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Photographer's Note

nothing creative. just a plain, cliche capture (domes pointing skyward) of the most prominent russian orthodox cathedral in riga. nonetheless, i have decided to show it here for i like the detail and light in this one, especially, given the fact it is the beginning of march in this foto, and blue skies + sunshine are extremely rare natural phenomenae in latvia at this time of the year... ;)

unfortunately, i cannot show you "before" and "after" for this this beautiful cathedral. "before" being how it looked in mid-80-ies (dark, unkempt, acid rain torn fasades) and "after" being this picture. the cathedral has recently undergone extensive renovation (including sand-blasting and repainting the fasades) and now occupies a fully deserved place in the panorama of riga.

interestingly enough, the cathedral used to be transformed into a cafeteria, popularly known as "God's Ear" (frequented by free-thinking folk and movie-makers), and a Planetarium during the soviet era.* the building has been returned to its rightful owners (the orthodox church) since latvia regained independence.

on a more historical note, the cathedral was built to a design by Nikolai Chagin in a Neo-Byzantine style between 1876 and 1883, during the period when the territory of Latvia was part of the Russian Empire. It is the largest Orthodox cathedral in the Baltic provinces built with a blessing of the Russian Tsar Alexander II on the initiative of local governor-general Pyotr Bagration and bishop Veniamin Karelin. The Nativity of Christ Cathedral is renown for its icons some of which are painted by Vasili Vereshchagin.

On a side note, the period when the Nativity Cathedral was erected coincided with intensified Russification efforts in Russian Empire's provinces dominated by non-Russians. The majority religions in Latvia at the time (still true today) were Catholic and Lutheran.**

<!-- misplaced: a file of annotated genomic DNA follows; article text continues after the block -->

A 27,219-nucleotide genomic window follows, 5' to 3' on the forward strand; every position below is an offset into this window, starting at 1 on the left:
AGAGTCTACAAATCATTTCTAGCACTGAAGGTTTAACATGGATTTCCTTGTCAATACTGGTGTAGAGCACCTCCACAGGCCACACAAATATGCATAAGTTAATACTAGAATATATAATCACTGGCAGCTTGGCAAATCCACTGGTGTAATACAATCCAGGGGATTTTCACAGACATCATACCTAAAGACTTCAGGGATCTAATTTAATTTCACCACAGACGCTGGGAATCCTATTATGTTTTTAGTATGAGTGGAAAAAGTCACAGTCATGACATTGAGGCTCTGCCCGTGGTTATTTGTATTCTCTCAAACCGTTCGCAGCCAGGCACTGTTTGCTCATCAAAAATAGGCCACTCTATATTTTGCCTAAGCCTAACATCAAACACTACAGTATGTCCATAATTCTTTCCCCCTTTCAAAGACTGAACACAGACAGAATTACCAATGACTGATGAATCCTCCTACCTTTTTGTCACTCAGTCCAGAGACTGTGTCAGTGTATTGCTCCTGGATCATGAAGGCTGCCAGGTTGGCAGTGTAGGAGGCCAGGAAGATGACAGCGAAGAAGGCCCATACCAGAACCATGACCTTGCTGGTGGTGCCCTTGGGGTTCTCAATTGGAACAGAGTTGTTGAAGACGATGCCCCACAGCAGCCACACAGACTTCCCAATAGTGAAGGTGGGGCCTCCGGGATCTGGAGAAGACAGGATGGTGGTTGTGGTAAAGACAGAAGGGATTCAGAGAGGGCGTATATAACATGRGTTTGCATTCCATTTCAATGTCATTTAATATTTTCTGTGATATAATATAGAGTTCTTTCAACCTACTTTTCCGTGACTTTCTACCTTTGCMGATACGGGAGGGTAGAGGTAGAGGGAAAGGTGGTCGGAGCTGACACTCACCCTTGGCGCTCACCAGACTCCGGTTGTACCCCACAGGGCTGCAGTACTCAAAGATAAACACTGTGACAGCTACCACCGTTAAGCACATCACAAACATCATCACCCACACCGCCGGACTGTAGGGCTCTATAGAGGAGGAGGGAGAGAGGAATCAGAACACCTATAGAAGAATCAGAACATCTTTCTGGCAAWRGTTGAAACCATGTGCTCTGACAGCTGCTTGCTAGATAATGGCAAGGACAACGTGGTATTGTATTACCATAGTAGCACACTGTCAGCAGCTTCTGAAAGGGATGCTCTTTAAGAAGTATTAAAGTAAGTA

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a small glimpse of the Nativity Cathedral can be seen in a capture by avene. it is the building right in front of the only high-rise in her shot.

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* transforming temples and churches was common during the soviet years. St. Peter's Church in Riga used to be an exhibition hall and a museum. Dome's Church (one of the oldest in the country) used to be a concert hall and a museum, etc. sadly, the less lucky churches were transformed into soviet farm equipment garages, warehouses or even demolished...

** officially, the majority religions in latvia today are catholic, lutheran and orthodox. similarly, in neighboring estonia - it's lutheran and orthodox; in lithuania - almost exclusively catholic while in bielorussia and russia - orthodox.

why do i stress the "officially" part? well, in my opinion, despite what people claim as their cultural/religious background, as a direct outcome of the communist era (the official doctrine being that the religion was 'opium for the masses'), the vast majority of population in the European part of the former Soviet and satelite area are de facto atheist or agnostic; lithuania and poland being notable exceptions. the same does not apply for the central asian republics, azerbaijan and northern caucasus: Islam is experiencing very strong revival there.

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Additional Photos by Kristaps KL (zmey) Gold Star Critiquer/Gold Star Workshop Editor/Gold Note Writer [C: 1234 W: 95 N: 1748] (7335)
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